Boyce v. Boyce
Appeal Court of Appeals for the D.C. Circuit, Case No. 8973

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153 F.2d 229 (1946)


No. 8973.

United States Court of Appeals District of Columbia.

Argued November 16, 1945.
Decided January 28, 1946.

Mr. Edward C. Kriz, of Washington, D. C., with whom Mr. H. G. Robertson, of Washington, D. C., was on the brief, for appellant.

Mr. William T. Hannan, of Washington, D. C., for appellee.

Before GRONER, Chief Justice, and CLARK and WILBUR K. MILLER, Associate Justices.

WILBUR K. MILLER, Associate Justice.

The District of Columbia Code (1940) Title 16, § 403, provides that "a divorce from the bond of marriage * * * may be granted for * * * voluntary separation from bed and board for five consecutive years without cohabitation * * *." Relying on this provision, the appellant, Mary G. Boyce, sued the appellee, Malton E. Boyce, and by this appeal complains of the judgment of the District Court which dismissed the action.

The parties were married in 1920 and are the parents of four children, all of whom are now adults. Differences developed between them which culminated in a separation in January, 1931. Since that time the husband and wife have lived under the same roof but have had no marital relations. The appellant has occupied a room in the basement and the appellee a room on the second floor, which he has kept locked for several years. From the time of separation until 1942, the appellee paid the utility bills and furnished food for his wife and himself, although they did not eat their meals together. They used the same dining table, but at different times, and in 1942 the appellant notified the appellee that she no longer desired to eat his bread. The appellee claims to have made an effort, on at least two occasions, to bring about a reconciliation, but the result was further bickering and it seems that he has acquiesced silently in the separation.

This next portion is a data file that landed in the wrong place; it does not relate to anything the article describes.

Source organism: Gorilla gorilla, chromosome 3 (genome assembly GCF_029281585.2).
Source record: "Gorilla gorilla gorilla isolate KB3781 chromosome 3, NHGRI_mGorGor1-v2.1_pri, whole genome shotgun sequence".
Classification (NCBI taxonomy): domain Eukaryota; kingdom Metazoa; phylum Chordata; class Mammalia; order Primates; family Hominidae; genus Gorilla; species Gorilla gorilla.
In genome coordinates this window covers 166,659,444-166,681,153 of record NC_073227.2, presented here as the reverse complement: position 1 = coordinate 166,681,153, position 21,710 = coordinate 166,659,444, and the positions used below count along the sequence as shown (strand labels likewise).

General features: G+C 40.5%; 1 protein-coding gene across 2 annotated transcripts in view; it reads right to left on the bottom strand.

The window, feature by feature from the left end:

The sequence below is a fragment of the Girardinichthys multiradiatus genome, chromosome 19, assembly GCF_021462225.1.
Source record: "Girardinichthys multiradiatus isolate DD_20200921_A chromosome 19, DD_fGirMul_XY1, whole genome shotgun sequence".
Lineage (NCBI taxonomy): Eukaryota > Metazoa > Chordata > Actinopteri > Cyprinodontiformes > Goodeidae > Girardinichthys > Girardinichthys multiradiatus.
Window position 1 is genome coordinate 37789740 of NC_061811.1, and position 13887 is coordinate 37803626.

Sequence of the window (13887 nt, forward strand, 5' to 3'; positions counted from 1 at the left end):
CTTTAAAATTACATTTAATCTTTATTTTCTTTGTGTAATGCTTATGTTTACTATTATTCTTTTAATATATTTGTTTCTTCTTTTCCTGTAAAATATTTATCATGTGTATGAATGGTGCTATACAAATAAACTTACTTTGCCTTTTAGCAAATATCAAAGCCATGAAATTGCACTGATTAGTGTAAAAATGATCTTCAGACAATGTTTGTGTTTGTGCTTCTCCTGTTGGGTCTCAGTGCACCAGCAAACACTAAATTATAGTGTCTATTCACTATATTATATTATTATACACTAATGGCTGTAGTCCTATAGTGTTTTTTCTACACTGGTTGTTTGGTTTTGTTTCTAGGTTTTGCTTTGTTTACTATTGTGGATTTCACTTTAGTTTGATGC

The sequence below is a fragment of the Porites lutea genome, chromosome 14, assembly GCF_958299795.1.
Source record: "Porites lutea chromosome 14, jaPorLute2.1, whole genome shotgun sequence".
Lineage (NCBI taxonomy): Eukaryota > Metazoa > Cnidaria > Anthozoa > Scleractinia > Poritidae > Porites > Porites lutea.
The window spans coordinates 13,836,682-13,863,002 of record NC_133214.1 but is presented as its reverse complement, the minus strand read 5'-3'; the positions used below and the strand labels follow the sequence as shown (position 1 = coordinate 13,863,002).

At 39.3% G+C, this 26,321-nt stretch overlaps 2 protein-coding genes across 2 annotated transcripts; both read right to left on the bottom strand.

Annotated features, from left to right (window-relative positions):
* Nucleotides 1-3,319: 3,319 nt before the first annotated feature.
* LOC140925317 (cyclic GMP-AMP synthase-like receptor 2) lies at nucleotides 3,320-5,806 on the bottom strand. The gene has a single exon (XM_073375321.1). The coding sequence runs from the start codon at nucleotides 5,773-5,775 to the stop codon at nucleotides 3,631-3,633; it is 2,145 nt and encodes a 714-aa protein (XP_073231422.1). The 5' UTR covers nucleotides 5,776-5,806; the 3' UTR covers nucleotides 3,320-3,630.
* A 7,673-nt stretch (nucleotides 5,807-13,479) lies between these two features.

Does such a situation justify the granting of an absolute divorce under the terms of the statute quoted above? We think it does. Like the situation in Parks v. Parks,[1] the separation was not at first voluntary on the appellee's part. His effort to smooth the troubled waters appears to have been slight, and it seems fair to infer that he reconciled himself to separation. *230 As pointed out by this court in the Parks case, the purpose of the statute is to permit the termination in law of certain marriages which have ceased to exist in fact; and, as in that case, we think the appellee's silent acquiescence made the separation voluntary in the statutory sense.

The argument that there was no separation from bed and board for five consecutive years is too refined to be accepted, as they did not share the board, but alternated in the use of the dining table in order, presumably, to avoid friction.

Nor is the fact that the same roof sheltered both parties a condonation. The essential thing is not separate roofs, but separate lives.[2] These parties have been separated as effectively as though they were living in different homes.

It is our opinion that the lower court erred in not granting the appellant a divorce. So the judgment below is reversed and the cause is remanded. An allowance of $100 will be made to the attorneys for the appellant.



[1] 73 App.D.C. 93, 116 F.2d 556.

[2] Pedersen v. Pedersen, 71 App.D.C. 26, 27, 31, 107 F.2d 227, 232.

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